Read more: Eid: How South African Muslims Celebrate
Yasira Saley (Mrs Optimus Primary), Johannesburg
For me, Eid is sharing. It’s about sharing food, love, memories, and all the warmth the family has to offer on this special day. For some of us, it’s about meeting cousins and relatives after so long and catching up. When my mother was alive our Eid tradition was a big breakfast with her famous crumbed chops. She only made it twice a year on both the Eids. Looking forward to mum’s cooking is something I really miss.
The pandemic hit home hard. We lost so many family members and friends. Not being able to spend Eid with our grieving relatives was something so difficult. Our meals and clothing were much simpler than usual.
This year Ramadan was so much better than the last. Being able to be back at school and to see our young students so eager and excited to fast is so motivating. Being able to be around people during fasting feels so heartwarming. Ramadan is one of those months where people become closer. Last year, I felt so lonely and bored. We couldn’t go out and break fast with our families. We had to stay home every single day. This year it’s been amazing to have iftar with our families every weekend so I am very thankful.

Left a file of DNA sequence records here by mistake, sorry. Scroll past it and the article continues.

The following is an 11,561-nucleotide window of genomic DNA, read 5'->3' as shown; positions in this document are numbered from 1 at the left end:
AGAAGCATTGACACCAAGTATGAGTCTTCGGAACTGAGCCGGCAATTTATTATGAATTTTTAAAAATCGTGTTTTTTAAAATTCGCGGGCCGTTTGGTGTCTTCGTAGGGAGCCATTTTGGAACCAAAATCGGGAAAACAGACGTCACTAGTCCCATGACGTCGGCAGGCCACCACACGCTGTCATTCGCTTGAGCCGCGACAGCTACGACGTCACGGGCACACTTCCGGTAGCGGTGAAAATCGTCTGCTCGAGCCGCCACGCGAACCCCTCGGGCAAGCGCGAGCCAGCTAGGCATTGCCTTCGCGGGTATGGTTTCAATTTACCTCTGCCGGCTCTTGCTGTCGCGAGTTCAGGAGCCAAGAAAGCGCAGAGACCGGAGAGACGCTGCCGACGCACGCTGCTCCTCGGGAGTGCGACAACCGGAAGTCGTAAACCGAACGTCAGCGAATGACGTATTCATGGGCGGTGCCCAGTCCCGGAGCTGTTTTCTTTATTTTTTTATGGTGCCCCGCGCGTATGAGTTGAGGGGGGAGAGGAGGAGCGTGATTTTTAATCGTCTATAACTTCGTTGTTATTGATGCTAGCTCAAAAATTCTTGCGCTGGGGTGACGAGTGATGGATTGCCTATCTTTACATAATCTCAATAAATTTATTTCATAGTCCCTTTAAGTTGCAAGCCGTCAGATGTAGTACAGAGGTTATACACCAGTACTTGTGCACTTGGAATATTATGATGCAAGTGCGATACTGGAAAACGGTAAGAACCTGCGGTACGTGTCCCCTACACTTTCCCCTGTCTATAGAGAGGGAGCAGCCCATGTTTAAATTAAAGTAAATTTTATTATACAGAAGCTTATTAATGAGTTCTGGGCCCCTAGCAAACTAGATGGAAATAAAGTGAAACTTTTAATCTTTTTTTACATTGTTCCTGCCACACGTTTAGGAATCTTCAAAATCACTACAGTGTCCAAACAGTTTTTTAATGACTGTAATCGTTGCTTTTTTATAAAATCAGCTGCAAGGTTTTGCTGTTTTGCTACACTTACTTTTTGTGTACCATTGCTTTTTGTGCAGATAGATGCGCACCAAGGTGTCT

Mahmoud Aburas, Grand Parade in Cape Town
Mahmoud has been living between Jordan and South Africa for twenty years. He has dual-citizenship.Mahmoud is a Palestinian by birth and he and his family moved to Jordan in his teenage years. They then immigrated to South Africa twenty years ago. He says to him Ramadan is always about giving back to those less fortunate.
Ramadan is more than fasting from sunrise to sunset, and praying five times a day. Every year I make it a point to make sadaqah (charity) every day. This is a time for peace, salaah (prayer), and eating together. It is also about your neighbours, Muslim and non-Muslims. We must look around us and see who needs to eat and needs clothes. This is my Ramadan. I look at anyone around me who needs to eat, and that is Ramadan to me. I’m happy when we celebrate fasting this way.
I work in a very busy place in Cape Town. People sleep outside with no blankets and no food. I work here and I witness it. We must help as many people as we can. Inshallah I hope I helped people.After Ramadan I try to do this once a month. Sadaqah can be done anytime too and by anyone. My Ramadan is about giving more than I receive. I celebrate Eid with my family. On the day itself I get to think about the sacrifice we made, but also how we helped those around us. With or without coronavirus nothing has changed.
Voxes have been compiled by Kelly Mutizira, Ling Shepherd and Fatima Moosa.
Voxes have been edited for clarity and brevity.
*Names have been changed at the request of the person.